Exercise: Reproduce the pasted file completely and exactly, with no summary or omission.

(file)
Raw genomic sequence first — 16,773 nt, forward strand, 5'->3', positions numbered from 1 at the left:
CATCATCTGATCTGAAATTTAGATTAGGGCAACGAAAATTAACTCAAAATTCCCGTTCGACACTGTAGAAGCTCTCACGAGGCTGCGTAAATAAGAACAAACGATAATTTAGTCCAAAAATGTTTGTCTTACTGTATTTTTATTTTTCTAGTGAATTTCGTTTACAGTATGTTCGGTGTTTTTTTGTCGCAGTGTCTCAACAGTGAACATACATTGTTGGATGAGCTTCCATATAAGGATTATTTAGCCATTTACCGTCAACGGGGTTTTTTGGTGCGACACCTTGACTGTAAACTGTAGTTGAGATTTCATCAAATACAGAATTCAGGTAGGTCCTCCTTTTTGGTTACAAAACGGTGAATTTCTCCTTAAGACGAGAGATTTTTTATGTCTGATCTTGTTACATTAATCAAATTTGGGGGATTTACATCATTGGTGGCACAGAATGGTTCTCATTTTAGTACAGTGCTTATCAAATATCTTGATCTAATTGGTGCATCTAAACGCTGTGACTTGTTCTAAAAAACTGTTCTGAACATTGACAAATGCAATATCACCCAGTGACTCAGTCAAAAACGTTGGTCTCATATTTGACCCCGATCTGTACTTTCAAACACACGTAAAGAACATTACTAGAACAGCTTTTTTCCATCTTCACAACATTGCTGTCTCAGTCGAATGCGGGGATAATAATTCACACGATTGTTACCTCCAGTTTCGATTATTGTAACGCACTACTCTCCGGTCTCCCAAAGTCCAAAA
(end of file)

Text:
Raw genomic sequence first — 16,773 nt, forward strand, 5'->3', positions numbered from 1 at the left:
CATCATCTGATCTGAAATTTAGATTAGGGCAACGAAAATTAACTCAAAATTCCCGTTCGACACTGTAGAAGCTCTCACGAGGCTGCGTAAATAAGAACAAACGATAATTTAGTCCAAAAATGTTTGTCTTACTGTATTTTTATTTTTCTAGTGAATTTCGTTTACAGTATGTTCGGTGTTTTTTTGTCGCAGTGTCTCAACAGTGAACATACATTGTTGGATGAGCTTCCATATAAGGATTATTTAGCCATTTACCGTCAACGGGGTTTTTTGGTGCGACACCTTGACTGTAAACTGTAGTTGAGATTTCATCAAATACAGAATTCAGGTAGGTCCTCCTTTTTGGTTACAAAACGGTGAATTTCTCCTTAAGACGAGAGATTTTTTATGTCTGATCTTGTTACATTAATCAAATTTGGGGGATTTACATCATTGGTGGCACAGAATGGTTCTCATTTTAGTACAGTGCTTATCAAATATCTTGATCTAATTGGTGCATCTAAACGCTGTGACTTGTTCTAAAAAACTGTTCTGAACATTGACAAATGCAATATCACCCAGTGACTCAGTCAAAAACGTTGGTCTCATATTTGACCCCGATCTGTACTTTCAAACACACGTAAAGAACATTACTAGAACAGCTTTTTTCCATCTTCACAACATTGCTGTCTCAGTCGAATGCGGGGATAATAATTCACACGATTGTTACCTCCAGTTTCGATTATTGTAACGCACTACTCTCCGGTCTCCCAAAGTCCAAAA